It’s always tricky to anticipate weather temperatures at a foreign destination. 24 degrees sounded a doable, mild and pleasant temperature to me. But landing at Casablanca’s Mohammed V airport – it was HOT .
After a relatively painless immigration process, our hotel shuttle took us to the centrally located Hotel Odyssee. The car journey took more than an hour, so I found myself dozing off, only waking up as we approached the busy central city. Beautiful palm trees lining its paths, with the Atlantic ocean over the horizon, and large business buildings in every corner, Casablanca is the economic lung of Morocco – a bustling financial metropolis.
It is also the largest city in Morocco with over 3 million inhabitants.
Despite feeling exhausted, after a quick shower we were ready to explore and hungry for a late lunch. After a tiring detour when we ventured off in the wrong direction, we eventually located the Grande Marché Central which houses a market with veggies and flowers but is also a fishmonger. It’s great because of the open air style vendors. It’s not huge but what it lacks in size it gains in character. We strolled into the market (all contained inside the courtyard and the walls that surround it). Fish and seafood of all types are displayed artistically on beds of ice. Everything is fresh and the anticipated fishy smell did not manifest. Stray cats strategically positioned themselves to be on hand for sampling the goods.
My first impression was how friendly everyone was. Immediately we were accosted by competing restaurant tauts who were determined to “persuade” us into their restaurant. It was a touch annoying as we were still trying to get our bearings and look around, perhaps take some photos before the market closed, but these people had zero comprehension of “Wait. We are not ready to eat yet.”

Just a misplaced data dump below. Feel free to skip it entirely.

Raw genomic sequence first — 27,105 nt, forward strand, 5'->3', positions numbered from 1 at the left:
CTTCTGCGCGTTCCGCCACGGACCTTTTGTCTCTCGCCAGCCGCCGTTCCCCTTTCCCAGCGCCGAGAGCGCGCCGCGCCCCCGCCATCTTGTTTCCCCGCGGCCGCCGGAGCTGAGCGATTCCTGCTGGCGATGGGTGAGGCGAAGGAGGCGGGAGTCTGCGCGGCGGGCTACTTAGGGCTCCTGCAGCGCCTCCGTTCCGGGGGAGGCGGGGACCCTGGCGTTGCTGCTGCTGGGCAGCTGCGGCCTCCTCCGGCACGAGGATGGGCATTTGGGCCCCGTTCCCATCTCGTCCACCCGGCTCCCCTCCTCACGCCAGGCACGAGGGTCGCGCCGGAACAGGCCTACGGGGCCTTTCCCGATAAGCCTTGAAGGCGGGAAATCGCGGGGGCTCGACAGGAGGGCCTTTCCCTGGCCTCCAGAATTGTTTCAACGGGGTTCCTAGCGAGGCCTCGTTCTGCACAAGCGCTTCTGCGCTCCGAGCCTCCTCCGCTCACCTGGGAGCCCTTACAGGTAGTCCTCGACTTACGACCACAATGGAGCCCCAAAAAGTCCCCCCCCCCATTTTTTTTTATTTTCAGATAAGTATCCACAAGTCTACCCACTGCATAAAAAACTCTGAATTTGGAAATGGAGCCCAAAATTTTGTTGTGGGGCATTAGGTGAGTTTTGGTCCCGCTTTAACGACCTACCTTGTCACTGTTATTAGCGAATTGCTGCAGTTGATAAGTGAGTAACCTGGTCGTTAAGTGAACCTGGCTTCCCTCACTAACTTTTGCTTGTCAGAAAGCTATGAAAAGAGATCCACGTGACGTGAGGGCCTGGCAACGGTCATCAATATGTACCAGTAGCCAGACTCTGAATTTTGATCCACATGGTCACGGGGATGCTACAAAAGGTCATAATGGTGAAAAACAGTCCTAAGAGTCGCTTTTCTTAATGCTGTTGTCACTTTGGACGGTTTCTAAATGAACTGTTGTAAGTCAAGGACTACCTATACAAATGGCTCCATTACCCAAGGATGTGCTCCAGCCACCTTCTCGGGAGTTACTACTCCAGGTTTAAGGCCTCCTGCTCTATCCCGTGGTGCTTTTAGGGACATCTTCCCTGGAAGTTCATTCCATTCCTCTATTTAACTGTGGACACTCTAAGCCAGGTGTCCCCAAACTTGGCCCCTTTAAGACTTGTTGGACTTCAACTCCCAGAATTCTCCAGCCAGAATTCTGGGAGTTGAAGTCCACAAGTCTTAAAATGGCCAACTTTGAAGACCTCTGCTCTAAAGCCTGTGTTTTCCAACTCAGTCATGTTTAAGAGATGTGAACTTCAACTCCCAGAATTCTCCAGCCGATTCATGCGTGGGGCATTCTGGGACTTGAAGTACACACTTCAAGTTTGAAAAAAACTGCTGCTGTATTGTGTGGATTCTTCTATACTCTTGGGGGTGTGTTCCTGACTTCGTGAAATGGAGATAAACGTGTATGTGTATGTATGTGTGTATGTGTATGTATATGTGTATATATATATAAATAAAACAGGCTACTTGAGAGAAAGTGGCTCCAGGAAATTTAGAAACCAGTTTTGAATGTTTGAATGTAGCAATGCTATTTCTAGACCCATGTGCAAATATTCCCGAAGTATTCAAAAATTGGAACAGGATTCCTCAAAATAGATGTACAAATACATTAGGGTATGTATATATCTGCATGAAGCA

Because we were actually quite hungry, we didn’t put up too much of a fight and watched with amusement as two tauts yelled at each other, narrowly avoiding actually coming to blows as to whom we “belonged” to. We were relieved to see that the sparring seemed fairly good-natured and we were eventually not “stolen” by the restaurant next door. In any case it emerged that the neighbouring restaurant was owned by the same family as the lady that was determinedly herding us into seats in the enclosed courtyard.
Just outside the fish market are a network of open air restaurants in a courtyard. It appears that you can purchase your fish and the restaurant will prepare and cook it for you, or you can order directly from the restaurant. In any case, for us the options were apparently irrelevant. We were pushed into small plastic chairs and plates of food instantly began to appear. Tomato and onion salad; a zaalouk of warm aubergine and tomatoes; a tatouka of peppers; lentils; flatbreads and harissa. Geoff who had made it his business to know these things pointed out, “you pay for each of these dishes – they are not complimentary.” Which is then so annoying. If I’m paying, well I’d like to at least choose!
Anyway we were determined to be chilled and enjoy ourselves and succumbed to the generous hospitality at our expense 😁. We also ordered crispy shrimp and calamari and loved every delicious mouthful. We made friends with the gents seated beside us who were devouring a feast of langoustine, lobster and other mouth-watering sides. How you order these things when you are not fluent in French remains a challenge. Ultimately our meal cost MAD 240, which we thought not unreasonable.
Satiated for a while, we wandered through the surrounding streets, marveling at Casablanca’s unique blend of grit and style. The old, and in some cases decaying, art-deco buildings are exquisite. Reminiscent of a glamorous, by-gone era. Along the modern tramway were mobile wagons selling fruit of exceptional quality.
The palm-lined Boulevard Mohammed V, in the heart of old Casablanca, is a reminder of the French influence on the city. One of the finest examples of Art Deco design, Cinéma Rialto, lies just off the main drag.
In Casablanca the petite taxis are red (each city has its own colour). Despite these being metered taxis, you have to negotiate the price of your trip before you get in. This is a real challenge when you are clueless about the actual distance. Eventually with the help of an elderly gentleman we flagged down a taxi to take us to the famous Hassan ll Mosque. He advised us to pay no more than MAD 10, but we soon established that this price would only work for locals, and that as foreigners, MAD 20 is in fact an excellent rate – they would’ve charged us MAD 50! He also gave me a brief lesson on how to pronounce “Hassan Deux Mosque” in French so that I would be understood.